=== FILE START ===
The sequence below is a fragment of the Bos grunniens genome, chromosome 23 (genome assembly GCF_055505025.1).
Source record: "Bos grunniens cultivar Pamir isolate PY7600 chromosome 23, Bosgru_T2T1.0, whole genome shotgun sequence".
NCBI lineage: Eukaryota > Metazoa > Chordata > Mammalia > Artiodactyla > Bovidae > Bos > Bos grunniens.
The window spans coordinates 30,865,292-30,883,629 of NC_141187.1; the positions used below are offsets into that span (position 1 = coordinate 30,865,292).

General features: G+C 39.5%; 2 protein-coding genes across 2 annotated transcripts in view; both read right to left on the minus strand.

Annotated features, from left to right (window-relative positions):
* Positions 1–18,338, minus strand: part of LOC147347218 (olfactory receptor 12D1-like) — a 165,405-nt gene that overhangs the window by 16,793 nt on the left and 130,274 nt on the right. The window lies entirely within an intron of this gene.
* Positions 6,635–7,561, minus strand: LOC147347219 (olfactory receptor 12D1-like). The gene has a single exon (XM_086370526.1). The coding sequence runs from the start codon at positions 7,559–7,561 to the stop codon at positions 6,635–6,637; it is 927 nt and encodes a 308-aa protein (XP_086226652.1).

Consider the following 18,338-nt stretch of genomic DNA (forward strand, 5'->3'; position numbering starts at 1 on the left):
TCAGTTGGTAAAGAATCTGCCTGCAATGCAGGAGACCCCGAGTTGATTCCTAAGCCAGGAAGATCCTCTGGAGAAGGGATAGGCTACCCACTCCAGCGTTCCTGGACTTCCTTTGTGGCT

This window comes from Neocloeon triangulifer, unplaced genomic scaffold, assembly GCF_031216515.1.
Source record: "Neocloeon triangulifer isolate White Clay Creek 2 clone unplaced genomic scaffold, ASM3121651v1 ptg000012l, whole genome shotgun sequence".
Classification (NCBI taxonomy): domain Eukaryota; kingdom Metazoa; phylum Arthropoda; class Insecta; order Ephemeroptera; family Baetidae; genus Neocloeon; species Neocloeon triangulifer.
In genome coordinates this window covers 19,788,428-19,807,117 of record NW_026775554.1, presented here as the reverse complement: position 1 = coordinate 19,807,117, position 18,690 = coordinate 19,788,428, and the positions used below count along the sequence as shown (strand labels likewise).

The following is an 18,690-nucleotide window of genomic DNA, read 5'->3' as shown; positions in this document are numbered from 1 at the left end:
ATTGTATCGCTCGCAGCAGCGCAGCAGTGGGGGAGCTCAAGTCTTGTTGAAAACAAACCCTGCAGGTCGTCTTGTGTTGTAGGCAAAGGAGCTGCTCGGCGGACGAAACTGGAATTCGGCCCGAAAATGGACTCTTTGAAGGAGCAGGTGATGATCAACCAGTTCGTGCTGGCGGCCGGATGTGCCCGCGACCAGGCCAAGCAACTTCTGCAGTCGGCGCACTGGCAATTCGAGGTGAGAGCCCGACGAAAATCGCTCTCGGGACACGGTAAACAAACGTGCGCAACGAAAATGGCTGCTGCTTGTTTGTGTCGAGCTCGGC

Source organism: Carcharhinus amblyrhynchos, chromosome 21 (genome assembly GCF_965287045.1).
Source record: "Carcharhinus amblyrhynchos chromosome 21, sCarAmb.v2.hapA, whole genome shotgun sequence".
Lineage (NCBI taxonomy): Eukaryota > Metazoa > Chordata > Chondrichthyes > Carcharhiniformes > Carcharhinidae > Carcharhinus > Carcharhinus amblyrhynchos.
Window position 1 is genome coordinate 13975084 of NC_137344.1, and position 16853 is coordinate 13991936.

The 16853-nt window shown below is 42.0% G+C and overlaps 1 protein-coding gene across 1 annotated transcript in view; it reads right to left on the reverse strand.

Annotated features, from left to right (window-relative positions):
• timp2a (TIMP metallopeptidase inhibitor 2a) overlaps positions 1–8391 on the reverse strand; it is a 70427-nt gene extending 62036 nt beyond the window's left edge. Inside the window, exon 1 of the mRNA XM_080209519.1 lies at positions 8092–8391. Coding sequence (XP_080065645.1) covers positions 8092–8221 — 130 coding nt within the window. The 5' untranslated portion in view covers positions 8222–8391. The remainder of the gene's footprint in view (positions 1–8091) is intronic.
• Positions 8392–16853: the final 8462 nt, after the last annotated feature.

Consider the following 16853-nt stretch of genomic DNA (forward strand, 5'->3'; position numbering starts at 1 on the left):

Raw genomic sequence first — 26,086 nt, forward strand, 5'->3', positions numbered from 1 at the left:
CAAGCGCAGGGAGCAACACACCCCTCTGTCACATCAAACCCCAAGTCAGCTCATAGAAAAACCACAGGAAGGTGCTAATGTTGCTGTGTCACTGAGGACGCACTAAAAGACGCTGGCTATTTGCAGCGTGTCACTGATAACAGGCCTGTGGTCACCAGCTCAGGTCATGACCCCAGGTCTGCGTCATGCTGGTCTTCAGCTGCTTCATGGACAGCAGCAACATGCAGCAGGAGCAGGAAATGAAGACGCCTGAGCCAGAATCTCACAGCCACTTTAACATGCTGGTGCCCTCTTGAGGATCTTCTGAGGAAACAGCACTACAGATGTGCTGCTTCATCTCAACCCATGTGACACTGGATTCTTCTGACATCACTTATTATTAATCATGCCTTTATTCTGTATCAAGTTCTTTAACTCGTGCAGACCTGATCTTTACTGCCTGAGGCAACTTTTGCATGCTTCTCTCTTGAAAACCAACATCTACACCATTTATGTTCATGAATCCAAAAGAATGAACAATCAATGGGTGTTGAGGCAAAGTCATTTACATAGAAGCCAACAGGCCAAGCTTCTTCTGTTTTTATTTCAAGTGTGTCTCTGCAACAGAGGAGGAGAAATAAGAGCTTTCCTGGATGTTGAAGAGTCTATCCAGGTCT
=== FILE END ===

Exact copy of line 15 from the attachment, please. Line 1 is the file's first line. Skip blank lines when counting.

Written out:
The following is an 18,690-nucleotide window of genomic DNA, read 5'->3' as shown; positions in this document are numbered from 1 at the left end: